The following is an archived copy of a message sent to a Discussion List run by the Campaign Against Sanctions on Iraq.
Views expressed in this archived message are those of the author, not of the Campaign Against Sanctions on Iraq.
[Main archive index/search] [List information] [Campaign Against Sanctions on Iraq Homepage]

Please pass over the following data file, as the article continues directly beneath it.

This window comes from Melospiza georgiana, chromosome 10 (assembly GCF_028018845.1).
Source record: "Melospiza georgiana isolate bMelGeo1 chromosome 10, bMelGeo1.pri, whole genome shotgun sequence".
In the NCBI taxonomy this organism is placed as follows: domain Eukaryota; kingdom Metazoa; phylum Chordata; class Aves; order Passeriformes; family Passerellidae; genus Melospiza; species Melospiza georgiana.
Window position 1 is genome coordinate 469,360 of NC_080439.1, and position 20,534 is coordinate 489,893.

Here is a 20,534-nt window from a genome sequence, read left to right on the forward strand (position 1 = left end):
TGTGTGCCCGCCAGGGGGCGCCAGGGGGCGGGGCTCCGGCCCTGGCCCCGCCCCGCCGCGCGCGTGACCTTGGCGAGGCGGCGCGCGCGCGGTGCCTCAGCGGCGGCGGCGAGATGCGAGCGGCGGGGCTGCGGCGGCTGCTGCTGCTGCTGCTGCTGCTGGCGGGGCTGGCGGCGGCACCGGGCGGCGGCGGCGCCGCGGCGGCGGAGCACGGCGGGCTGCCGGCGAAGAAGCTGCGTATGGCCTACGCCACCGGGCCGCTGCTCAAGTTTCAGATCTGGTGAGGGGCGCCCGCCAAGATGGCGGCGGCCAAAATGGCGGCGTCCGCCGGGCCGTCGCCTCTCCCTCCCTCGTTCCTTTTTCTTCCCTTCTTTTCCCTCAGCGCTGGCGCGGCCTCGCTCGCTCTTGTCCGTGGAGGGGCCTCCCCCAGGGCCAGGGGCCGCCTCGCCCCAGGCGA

Roman scandal Bogus evidence from a bogus reporter By Michael Young http://www.reason.com/hod/my072403.shtml It was with perverse pleasure that I learned over the weekend that an Italian journalist named Elisabetta Burba had admitted to turning over counterfeit documents to the US embassy in Rome last year suggesting that Iraq had sought to buy uranium from Niger. It was based on these that President George W. Bush made his faulty allegation in his 2003 State of the Union address about Iraq's nuclear weapons capability. According to wire reports, Burba, who works for the Silvio Berlusconi-owned magazine Panorama, received the documents from a source who "in the past proved to be reliable," and whose identity Burba did not disclose. She told the Milan daily Corriere della Sera in an interview published Saturday: "I realized that this could be a worldwide scoop, but that's exactly why I was very worried." Burba went on to tell the newspaper that she traveled to Niger to verify the authenticity of the documents. She said she "was suspicious because the documents spoke of such a large amount of uranium—500 tons—and were short on details on how the uranium would be transported and arrangements for final delivery." Upon returning from her trip, Burba declared that the documents were probably fake, approving Panorama's decision not to publish them. BUT THEN WHAT DID THE "WORRIED" BURBA DO? Under normal circumstances she could have published a story on the documents, asking who was behind the forgeries; or she could have put the papers through a shredder. Burba did neither. She took the documents to the US embassy where they were shown to the CIA, sent to the State Department in Washington, and later used as evidence for President Bush's claim. Despite the fact that she and Panorama considered the Niger documents forgeries, Burba still handed them over to the Americans and then avoided mentioning the story when Bush made use of her material. [skip] More bluntly, Burba provided forgeries to the Americans, kept quiet later on when she knew the Bush administration was using the documents to substantiate a falsehood, and is today trying to cover up the whole thing by claiming that she always doubted the Niger documents were real anyway. That's not shoddy journalism; that's Nixonian deceptiveness. Observers will surely bring up the Berlusconi link to ask whether Panorama was doing the bidding of the Italian prime minister, its owner, when it gave the US administration evidence it was happy to later manipulate. Up to now there is no evidence of this. However, Burba's behavior hardly enhances the magazine's credibility or an impression that it is politically independent. [more] Michael Young a Reason contributing editor, writes from Lebanon. This story originally appeared in the Beirut Daily Star. His weblog can be read at www.beirutcalling.blogspot.com. _______________________________________________ Sent via the discussion list of the Campaign Against Sanctions on Iraq. To unsubscribe, visit http://lists.casi.org.uk/mailman/listinfo/casi-discuss To contact the list manager, email email@example.com All postings are archived on CASI's website: http://www.casi.org.uk